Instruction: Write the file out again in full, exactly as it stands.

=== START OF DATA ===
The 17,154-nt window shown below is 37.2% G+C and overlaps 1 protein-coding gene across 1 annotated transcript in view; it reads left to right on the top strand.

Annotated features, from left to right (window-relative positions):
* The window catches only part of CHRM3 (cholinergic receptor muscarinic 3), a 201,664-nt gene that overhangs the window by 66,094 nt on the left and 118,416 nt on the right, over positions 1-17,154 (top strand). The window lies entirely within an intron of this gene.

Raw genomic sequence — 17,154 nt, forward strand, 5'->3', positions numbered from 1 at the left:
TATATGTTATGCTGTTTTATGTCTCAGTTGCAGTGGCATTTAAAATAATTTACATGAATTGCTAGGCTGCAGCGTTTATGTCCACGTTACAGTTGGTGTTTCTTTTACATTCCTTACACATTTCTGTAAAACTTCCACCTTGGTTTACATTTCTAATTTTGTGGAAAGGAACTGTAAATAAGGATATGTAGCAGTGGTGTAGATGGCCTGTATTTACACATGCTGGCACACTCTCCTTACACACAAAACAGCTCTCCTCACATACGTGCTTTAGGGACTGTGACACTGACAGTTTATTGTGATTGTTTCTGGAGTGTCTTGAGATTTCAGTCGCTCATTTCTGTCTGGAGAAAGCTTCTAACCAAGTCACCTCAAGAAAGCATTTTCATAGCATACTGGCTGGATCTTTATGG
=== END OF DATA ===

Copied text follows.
The 17,154-nt window shown below is 37.2% G+C and overlaps 1 protein-coding gene across 1 annotated transcript in view; it reads left to right on the top strand.

Annotated features, from left to right (window-relative positions):
* The window catches only part of CHRM3 (cholinergic receptor muscarinic 3), a 201,664-nt gene that overhangs the window by 66,094 nt on the left and 118,416 nt on the right, over positions 1-17,154 (top strand). The window lies entirely within an intron of this gene.

Raw genomic sequence — 17,154 nt, forward strand, 5'->3', positions numbered from 1 at the left:
TATATGTTATGCTGTTTTATGTCTCAGTTGCAGTGGCATTTAAAATAATTTACATGAATTGCTAGGCTGCAGCGTTTATGTCCACGTTACAGTTGGTGTTTCTTTTACATTCCTTACACATTTCTGTAAAACTTCCACCTTGGTTTACATTTCTAATTTTGTGGAAAGGAACTGTAAATAAGGATATGTAGCAGTGGTGTAGATGGCCTGTATTTACACATGCTGGCACACTCTCCTTACACACAAAACAGCTCTCCTCACATACGTGCTTTAGGGACTGTGACACTGACAGTTTATTGTGATTGTTTCTGGAGTGTCTTGAGATTTCAGTCGCTCATTTCTGTCTGGAGAAAGCTTCTAACCAAGTCACCTCAAGAAAGCATTTTCATAGCATACTGGCTGGATCTTTATGG